Mr. David Rockefeller himself tells Americans they should study history and travel the world. I agree and have done so. The outcome of both is I am very jaded as to the 'truth' that precipitates the excuse for war.
As a very wise man once told me, there is no such thing as 'coincidence'. And Mr. Bush's visit to the Middle East 'coinciding' with this event is just a bit too 'coincidental'. War with Iran is of course inevitable but it will be interesting to see which 'manufactured' event actually proceeds it and how history will actually discover the event to have occurred.
Here is a decent blog entry of a like minded thinking person who has the same reservations.
Official Version of U.S.-Iranian Naval Incident Starts to Unravel
Democracy Now! Audio & Transcript
New information reveals that the alleged Iranian threat to American naval vessels may have been blown out of proportion. We speak to investigative historian Gareth Porter.
Welcome To The
By Daniel M Pourkesali
According to a report published in the New York Times, unnamed Pentagon officials are saying that the threatening voice heard in the audio clip which was recorded separately from the video images and merged together later by the Navy, "is not traceable to the Iranian military".
US Navy threat may not have been Iranian:
THE US navy says there is "no way to know" if a threat radioed to US warships in the Strait of Hormuz came from Iranian speedboats, casting doubt on the earlier US version of Sunday's confrontation.
TEHRAN: Iran's Revolutionary Guard accused the United States on Wednesday of fabricating a video showing Iranian speedboats confronting United States Navy warships in the Gulf over the weekend, according to a report carried by the semiofficial Fars news agency and state-run television.
"Images released by the U.S. Department of Defense about the Navy vessels were made from file pictures, and the audio was fabricated," an unidentified Revolutionary Guard official said, according to Fars, which has close links to the Revolutionary Guard. It was the first time Iran had commented on the video that the Pentagon released Tuesday.
The audio includes a statement that says, "I am coming to you," and adds, "You will explode after a few minutes." The voice was recorded from the internationally recognized channel for ship-to-ship communications, navy officials have said.
The Pentagon immediately dismissed the assertion that the video, which shows Iranian speedboats maneuvering around and among the navy warships, had been fabricated. Bryan Whitman, a Pentagon spokesman, said Iran's "allegation is absurd, factually incorrect and reflects the lack of seriousness with which they take this serious incident."
Naval and Pentagon officials have said that the video and audio were recorded separately, then combined. On Wednesday, Pentagon officials, who spoke on the condition of anonymity because they were not authorized to speak officially, said they were still trying to determine if the transmission came from the speedboats or elsewhere.
The unidentified Revolutionary Guard official quoted in the Iranian news media asserted that the video of the speedboats had been released to coincide with a trip by President George W. Bush to the Middle East and "was in line with a project of the Western media to create fear." The official said the sounds and images on the video did not go together, adding, "It is very clear that they are fake."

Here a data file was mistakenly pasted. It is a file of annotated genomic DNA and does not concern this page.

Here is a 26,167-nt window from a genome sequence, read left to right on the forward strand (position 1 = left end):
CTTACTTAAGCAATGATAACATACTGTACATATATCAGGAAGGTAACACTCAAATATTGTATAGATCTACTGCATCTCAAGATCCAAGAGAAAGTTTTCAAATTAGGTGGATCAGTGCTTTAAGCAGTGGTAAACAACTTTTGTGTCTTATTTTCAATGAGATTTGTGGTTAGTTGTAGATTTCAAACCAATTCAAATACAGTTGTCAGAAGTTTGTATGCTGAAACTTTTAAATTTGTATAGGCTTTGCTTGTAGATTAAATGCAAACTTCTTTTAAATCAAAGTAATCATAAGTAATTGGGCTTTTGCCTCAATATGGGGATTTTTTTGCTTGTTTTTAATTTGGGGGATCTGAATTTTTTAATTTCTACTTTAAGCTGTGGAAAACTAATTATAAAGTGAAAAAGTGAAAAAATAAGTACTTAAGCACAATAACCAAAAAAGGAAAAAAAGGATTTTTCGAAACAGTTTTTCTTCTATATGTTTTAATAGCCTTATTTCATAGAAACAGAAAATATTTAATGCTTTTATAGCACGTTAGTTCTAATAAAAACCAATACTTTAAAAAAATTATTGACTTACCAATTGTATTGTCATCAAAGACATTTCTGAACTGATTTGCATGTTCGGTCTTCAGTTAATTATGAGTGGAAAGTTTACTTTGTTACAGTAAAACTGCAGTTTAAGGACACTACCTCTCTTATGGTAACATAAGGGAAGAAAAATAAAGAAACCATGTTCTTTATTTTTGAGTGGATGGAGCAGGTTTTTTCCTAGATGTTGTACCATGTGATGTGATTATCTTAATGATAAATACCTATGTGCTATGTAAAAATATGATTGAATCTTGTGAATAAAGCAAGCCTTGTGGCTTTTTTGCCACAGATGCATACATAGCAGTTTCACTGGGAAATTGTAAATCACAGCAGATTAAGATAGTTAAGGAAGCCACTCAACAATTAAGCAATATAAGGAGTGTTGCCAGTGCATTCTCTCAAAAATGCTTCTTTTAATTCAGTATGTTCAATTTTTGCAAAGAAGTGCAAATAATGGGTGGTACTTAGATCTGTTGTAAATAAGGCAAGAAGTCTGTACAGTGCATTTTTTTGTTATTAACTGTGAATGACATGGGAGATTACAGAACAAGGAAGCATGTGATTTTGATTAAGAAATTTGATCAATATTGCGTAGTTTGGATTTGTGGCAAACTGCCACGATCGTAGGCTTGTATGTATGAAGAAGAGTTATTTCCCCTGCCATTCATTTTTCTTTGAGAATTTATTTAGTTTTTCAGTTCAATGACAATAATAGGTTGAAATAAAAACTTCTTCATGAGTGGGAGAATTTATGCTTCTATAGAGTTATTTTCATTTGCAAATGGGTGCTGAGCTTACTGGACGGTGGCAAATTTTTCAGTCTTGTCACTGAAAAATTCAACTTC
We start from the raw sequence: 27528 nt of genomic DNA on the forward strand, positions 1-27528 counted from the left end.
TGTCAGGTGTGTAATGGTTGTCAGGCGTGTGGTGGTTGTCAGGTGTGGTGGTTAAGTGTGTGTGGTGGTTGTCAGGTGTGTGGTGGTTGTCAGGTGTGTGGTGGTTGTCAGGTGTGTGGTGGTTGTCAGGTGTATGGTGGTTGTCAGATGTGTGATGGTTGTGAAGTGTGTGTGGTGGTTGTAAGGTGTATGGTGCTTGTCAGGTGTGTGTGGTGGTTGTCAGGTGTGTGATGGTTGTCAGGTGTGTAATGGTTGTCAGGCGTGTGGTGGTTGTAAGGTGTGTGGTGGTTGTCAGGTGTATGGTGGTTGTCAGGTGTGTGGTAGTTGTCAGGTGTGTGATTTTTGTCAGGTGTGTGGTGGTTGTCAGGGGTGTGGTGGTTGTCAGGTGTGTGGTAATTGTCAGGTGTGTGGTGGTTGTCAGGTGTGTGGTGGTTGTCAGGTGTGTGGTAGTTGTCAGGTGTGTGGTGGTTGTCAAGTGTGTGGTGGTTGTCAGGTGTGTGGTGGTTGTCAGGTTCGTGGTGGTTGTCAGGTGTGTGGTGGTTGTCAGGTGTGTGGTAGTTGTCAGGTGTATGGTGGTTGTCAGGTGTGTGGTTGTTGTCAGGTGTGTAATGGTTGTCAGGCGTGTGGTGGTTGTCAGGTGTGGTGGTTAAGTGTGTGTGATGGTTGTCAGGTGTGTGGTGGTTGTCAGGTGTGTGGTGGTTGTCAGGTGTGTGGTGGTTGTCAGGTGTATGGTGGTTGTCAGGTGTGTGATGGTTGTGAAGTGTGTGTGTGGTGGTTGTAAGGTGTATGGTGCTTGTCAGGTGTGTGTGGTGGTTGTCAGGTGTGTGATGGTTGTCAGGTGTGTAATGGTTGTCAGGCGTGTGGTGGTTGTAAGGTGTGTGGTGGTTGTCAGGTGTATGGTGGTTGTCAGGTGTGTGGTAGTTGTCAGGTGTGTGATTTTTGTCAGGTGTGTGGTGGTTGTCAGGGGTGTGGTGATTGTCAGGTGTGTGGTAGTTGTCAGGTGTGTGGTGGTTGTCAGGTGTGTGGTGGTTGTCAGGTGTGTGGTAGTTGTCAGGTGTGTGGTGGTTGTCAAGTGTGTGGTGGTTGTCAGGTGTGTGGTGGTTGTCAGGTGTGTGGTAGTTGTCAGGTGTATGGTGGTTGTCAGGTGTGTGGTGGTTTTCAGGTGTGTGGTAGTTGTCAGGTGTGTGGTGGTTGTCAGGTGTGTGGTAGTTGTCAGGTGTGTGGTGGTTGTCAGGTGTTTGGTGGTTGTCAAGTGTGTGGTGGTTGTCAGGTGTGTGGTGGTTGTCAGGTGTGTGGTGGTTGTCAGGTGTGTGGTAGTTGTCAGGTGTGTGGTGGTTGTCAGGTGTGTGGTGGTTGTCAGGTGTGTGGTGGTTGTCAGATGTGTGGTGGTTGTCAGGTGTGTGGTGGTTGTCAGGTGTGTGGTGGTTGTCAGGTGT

The Fars news agency had said that the confrontation had been fabricated to present Iran as a threat to its neighbors before Bush's trip so he could justify United States forces in the gulf.
The episode was initially described Monday by American officials who said it took place Sunday in the Strait of Hormuz.
They said five armed Iranian speedboats approached three United States Navy warships in international waters, then maneuvered aggressively as a radio threat was issued that the American ships would be blown up. No shots were fired. The video runs slightly more than four minutes and, Pentagon officials said, was shot from the bridge of the guided-missile destroyer Hopper.
The audio includes a heavily accented voice warning in English that the navy warships would explode. However, the recording carries no ambient noise — the sounds of a motor, the sea or wind — that would be expected if the broadcast had been made from one of the five small boats that sped around the three-ship American convoy.
Pentagon officials said they could not rule out that the broadcast might have come from shore, or from another ship nearby, although it might have come from one of the five fast boats with a high-quality radio system.
The Revolutionary Guards arrested 15 British sailors in Gulf waters last year and accused them of entering Iranian waters. They were kept in a secret location for two weeks before they were released in April. Their boats were seized by Iranian authorities and have not been returned. A Foreign Ministry spokesman said on Wednesday that Iran was willing to return the boats but that British authorities had not followed up, the official IRNA news agency reported.